September 14, 2007

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Bhutto Will Return to Pakistan
Benazir Bhutto, the ex-Prime Minister of Pakistan, announced that she’ll return to Pakistan next month after self-imposed exile. Bismillah Syed reports.

Gonzales Last Day As A.G.
Today is the last day that Alberto Gonzales will serve as the country’s Attorney General. His resignation was announced on August 28th. Controversy marred Gonzales’s three years as the top law enforcement official. He was heavily criticized for defending the legality of interrogation techniques that many international legal experts said violated human rights and international laws. He also came under fire for allegedly pressuring former Attorney General John Ashcroft, who was in the hospital, to approve the expansion of the National Security Agency’s wiretapping program. And just months ago Gonzales appeared to have lost credibility with Congress after the firing of several US Federal Attorneys. It was alleged the dismissals were politically motivated. President George Bush has yet to nominate a successor. The White House says Solicitor General Paul Clement will serve as acting Attorney General until a nominee is confirmed by the Senate.

US Opens to Canadian Beef
The US Department of Agriculture is expanding cattle and beef imports from Canada, despite several new cases of mad cow disease there. Washington correspondent Matt Kaye report.

UN Recognizes Indigenous Rights
After 22 years of negotiations, the United Nations General Assembly has adopted a resolution recognizing the world’s 370 million indigenous peoples’ right to self-determination and control over their lands. Haider Rizvi reports.

Leftists Look Towards Greek Elections
This Sunday Greece heads for a very close election that may give smaller leftists parties more clout. Aris Oikonomou has more from Athens.


Bush Touts Iraq Progress Despite Contradictory White House Report (4:01)
President Bush outlined US involvement in Iraq as a long term engagement that will he says will last past the end of his term in 2009. In his address to the nation last night, he ignored Iraq’s bleak political situation. That dire assessment was outlined in a White House written progress report sent to Congress today – which says that satisfactory progress has been made on 9 of the 18 benchmarks measuring security, economics, and the political situation. That’s improvement in only one area since July. FSRN’s Leigh Ann Caldwell has more from Washington.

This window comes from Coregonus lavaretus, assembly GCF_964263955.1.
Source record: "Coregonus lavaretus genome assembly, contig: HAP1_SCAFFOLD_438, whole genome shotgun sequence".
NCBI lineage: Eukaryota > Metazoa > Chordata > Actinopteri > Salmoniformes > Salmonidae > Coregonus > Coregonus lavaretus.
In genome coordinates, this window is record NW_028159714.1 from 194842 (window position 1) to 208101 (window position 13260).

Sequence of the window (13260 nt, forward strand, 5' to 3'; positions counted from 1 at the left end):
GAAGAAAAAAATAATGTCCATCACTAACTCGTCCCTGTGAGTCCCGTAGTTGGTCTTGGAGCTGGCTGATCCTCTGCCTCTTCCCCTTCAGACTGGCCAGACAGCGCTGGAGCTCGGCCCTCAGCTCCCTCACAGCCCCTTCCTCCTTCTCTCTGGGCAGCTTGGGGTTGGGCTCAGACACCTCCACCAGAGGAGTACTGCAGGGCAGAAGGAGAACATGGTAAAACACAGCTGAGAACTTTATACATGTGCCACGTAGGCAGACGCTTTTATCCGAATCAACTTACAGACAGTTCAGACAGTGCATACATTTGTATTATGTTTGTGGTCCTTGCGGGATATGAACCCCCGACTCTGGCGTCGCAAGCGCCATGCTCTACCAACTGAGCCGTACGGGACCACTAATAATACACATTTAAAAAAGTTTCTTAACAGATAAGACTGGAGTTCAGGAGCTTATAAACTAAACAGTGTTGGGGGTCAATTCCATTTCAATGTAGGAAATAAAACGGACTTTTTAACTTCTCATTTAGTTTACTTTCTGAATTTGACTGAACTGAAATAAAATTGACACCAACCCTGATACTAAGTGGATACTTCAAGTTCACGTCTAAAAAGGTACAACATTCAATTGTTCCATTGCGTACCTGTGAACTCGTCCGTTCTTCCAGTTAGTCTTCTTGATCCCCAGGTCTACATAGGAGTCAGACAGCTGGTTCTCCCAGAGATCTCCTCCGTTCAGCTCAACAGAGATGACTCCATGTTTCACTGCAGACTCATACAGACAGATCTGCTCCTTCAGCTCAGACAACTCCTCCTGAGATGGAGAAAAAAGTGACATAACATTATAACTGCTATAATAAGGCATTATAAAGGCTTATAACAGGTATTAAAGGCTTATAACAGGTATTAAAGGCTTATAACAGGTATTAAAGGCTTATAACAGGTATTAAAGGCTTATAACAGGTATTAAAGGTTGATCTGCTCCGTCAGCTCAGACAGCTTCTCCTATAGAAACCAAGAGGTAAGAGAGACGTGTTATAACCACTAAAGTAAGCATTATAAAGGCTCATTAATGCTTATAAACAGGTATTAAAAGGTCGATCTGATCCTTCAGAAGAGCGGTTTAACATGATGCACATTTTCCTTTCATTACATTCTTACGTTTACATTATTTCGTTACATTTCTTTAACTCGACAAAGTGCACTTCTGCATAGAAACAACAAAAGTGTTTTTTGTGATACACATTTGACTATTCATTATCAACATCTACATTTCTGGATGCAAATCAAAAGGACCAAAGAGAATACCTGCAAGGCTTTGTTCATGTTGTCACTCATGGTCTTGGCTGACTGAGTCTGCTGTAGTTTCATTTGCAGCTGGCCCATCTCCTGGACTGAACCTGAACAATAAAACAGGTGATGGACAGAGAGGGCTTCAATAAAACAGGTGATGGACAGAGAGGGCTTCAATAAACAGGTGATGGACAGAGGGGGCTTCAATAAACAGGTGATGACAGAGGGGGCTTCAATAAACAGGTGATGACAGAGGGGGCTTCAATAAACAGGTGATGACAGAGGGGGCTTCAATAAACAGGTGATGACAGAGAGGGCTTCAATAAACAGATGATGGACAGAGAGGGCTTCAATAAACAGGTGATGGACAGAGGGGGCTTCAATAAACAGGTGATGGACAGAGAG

FSRN Exclusive: Jackson Allers Speaks with Robert Fisk (3:29)
Saturday marks the 25th anniversary of the massacre of some 2,000 Palestinian civilians by the right-wing Christian Phalange militia in Lebanon – allied with Israel during their invasion and occupation of Beirut in 1982. This massacre, in which no one was ever convicted of a wrong doing, is symptomatic of the injustices that go unpunished in many of the violent episodes in the region. Among those reporters that have written about it nearly every year since it occurred is Beirut-based correspondent for the UK’s Independent newspaper, Robert Fisk. Fisk, author of “The Great War for Civilization” speaks with FSRN Beirut correspondent Jackson Allers about Iraq and its legacy in the region, the failure of the Western press to accurately report the consequences of Western intervention in the Arab world, and about the 25th anniversary of the Sabra Chatilla massacre.

Proposed Free Trade Agreement Causing Debate in Canada (3:38)
A national free trade and investment agreement is at the center of a growing controversy in Canada. The country’s conservative government and Provincial counter parts are pushing for the NAFTA-like agreement that labor unions and citizens groups across the country stand in opposition to. FSRN’s Stefan Christoff reports from Montreal.

Weekly Political Round Up (2:45)
Presidential hopefuls concentrated on Iraq this week, Hilary dismissed criticism about lobbyist contributions, and one key Republican announces he’s leaving the Senate for good. FSRN’s Karen Miller fills us in, on this week’s Political Round Up.

Uganda-DRC Border Tensions (4:01)
The Ugandan Army is defending its deployment to the DR Congo border, saying the move is protecting the civilian population – not a preparation for war. President Joseph Kabila of Congo and Yoweri Museveni of Uganda signed agreements in Tanzania over the weekend to ease tensions caused by a border dispute between their countries – despite continuing to amass troops at the common border. FSRN’s Joshua Kyalimpa has been to the disputed border areas and files this report.




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